I’d like to understand what the deprofessionalisation processes we can see at work in spheres like the academy (note: I’ve not read the linked paper yet) share with the imposition of flexible labour within the creative differences and how they differ from it. I’ve often been struck by the similarity between self-marketing practices in the creative industries (e.g. everyone having their own portfolio site) and what is becoming common amongst many early career researchers, within institutions that have if anything been suspicious of the idea that junior academics sustain their own independent web presence. My suggestion is that the situational logic of a group like ECRs has converged with that of aspiring creative workers, even if the cultural resources within which their respective situations are conceived remain radically different. Consider the similarities between the conditions faced by many post-docs and those which are now the norm within the creative industries:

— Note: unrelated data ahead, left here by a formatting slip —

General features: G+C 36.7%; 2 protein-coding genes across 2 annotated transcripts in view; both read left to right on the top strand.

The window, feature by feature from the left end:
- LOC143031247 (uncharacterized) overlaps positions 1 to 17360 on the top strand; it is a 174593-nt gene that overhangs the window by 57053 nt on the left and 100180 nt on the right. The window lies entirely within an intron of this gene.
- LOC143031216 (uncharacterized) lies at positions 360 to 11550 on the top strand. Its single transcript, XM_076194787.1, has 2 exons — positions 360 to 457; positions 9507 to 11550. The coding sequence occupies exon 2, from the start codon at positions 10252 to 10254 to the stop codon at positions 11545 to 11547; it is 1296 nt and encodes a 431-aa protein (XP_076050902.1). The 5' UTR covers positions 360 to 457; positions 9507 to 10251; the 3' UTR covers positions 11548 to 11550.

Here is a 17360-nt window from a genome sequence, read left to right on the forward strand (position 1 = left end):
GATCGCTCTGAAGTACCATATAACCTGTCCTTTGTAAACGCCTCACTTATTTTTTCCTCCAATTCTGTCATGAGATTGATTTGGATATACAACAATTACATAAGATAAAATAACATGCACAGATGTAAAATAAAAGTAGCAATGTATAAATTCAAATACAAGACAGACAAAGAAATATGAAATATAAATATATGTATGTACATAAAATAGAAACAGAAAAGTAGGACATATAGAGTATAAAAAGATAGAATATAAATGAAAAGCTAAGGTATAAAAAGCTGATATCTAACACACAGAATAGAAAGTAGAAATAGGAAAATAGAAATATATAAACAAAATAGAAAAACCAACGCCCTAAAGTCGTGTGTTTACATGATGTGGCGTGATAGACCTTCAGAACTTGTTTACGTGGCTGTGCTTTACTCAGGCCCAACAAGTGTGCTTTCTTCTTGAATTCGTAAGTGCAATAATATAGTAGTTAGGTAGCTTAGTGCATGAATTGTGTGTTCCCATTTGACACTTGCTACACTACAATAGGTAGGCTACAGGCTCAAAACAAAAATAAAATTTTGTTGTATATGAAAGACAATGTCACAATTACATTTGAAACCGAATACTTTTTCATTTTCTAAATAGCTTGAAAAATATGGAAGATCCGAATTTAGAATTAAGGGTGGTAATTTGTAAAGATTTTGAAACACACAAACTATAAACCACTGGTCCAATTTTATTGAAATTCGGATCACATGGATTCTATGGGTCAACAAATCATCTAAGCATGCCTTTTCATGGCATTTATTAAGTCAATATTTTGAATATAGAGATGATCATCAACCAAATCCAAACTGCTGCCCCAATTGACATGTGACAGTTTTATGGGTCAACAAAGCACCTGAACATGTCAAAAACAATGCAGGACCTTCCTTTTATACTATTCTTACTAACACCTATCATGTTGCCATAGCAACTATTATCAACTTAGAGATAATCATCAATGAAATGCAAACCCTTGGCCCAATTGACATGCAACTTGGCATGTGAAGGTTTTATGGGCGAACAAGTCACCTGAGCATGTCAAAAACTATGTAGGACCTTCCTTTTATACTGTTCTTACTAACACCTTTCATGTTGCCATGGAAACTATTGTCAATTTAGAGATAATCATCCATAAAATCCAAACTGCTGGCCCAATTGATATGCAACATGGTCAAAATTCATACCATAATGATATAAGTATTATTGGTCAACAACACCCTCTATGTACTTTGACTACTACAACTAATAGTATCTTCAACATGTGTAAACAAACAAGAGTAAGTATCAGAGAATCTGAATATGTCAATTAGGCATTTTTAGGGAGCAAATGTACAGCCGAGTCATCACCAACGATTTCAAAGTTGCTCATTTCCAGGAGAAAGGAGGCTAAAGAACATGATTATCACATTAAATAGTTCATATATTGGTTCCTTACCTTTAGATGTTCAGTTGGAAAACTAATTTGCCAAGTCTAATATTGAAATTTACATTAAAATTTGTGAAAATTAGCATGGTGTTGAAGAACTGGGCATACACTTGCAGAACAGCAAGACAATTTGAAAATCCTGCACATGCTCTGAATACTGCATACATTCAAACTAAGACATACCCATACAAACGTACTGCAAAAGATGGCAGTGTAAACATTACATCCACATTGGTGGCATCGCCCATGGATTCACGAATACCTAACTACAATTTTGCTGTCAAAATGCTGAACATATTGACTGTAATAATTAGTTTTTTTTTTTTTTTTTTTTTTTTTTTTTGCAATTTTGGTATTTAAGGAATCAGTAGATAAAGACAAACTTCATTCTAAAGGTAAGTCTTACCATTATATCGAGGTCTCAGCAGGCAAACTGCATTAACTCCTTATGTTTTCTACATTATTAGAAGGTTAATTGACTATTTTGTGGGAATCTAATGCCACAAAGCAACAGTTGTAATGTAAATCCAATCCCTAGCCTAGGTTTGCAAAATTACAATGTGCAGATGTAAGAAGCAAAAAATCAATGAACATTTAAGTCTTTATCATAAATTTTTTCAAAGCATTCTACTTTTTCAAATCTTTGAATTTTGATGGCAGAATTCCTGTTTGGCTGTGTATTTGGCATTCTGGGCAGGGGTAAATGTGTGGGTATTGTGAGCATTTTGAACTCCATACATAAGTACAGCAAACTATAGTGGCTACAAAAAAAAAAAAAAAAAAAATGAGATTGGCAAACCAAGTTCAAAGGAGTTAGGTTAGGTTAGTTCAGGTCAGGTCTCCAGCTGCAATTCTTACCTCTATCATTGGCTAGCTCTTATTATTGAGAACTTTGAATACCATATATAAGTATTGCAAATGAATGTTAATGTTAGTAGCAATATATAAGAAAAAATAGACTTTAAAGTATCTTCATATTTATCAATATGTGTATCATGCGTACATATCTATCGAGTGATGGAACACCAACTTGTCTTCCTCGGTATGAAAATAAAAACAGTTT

One of the shared experiences of growing numbers of people working in the cultural and creative field is of precariousness and job insecurity. Increasingly, cultural and media workers are freelancers or work on extremely short-term contracts that are counted in days or weeks rather than months or years. Zero hours contracts are not unusual. For large numbers of people in the CCI pervasive insecurity and precariousness are therefore the norm, with individuals very often unsure how they will survive beyond the end of the next project, and living in a mode that requires constant attentiveness and vigilance to the possibility of future work. (Conor, Gill and Taylor 2015: 9)

This combination of project-based working, with all the co-ordination costs each new project entails, with future-orientated working, constantly being on the look out for new opportunities, jointly manifests in an intensification of work expressed in the necessity of continually switching between two distinct temporalities. As the editors put it, “the ‘flexibility’ of flexible work is designed around the needs of the job rather than those of the worker and, like risk, is transferred onto individuals” (Conor, Gill and Taylor 2015: 11). This is compounded when material necessity leads to juggling ‘outside’ jobs alongside ‘inside’ commitments, itself made worse when the aforementioned mythology of DOING WHAT YOU LOVE throws up practical obstacles to managing one’s working life effectively.

One of the consequences of this pervasive work insecurity amongst cul-
tural workers is the prevalence of second-jobbing or indeed multi-jobbing –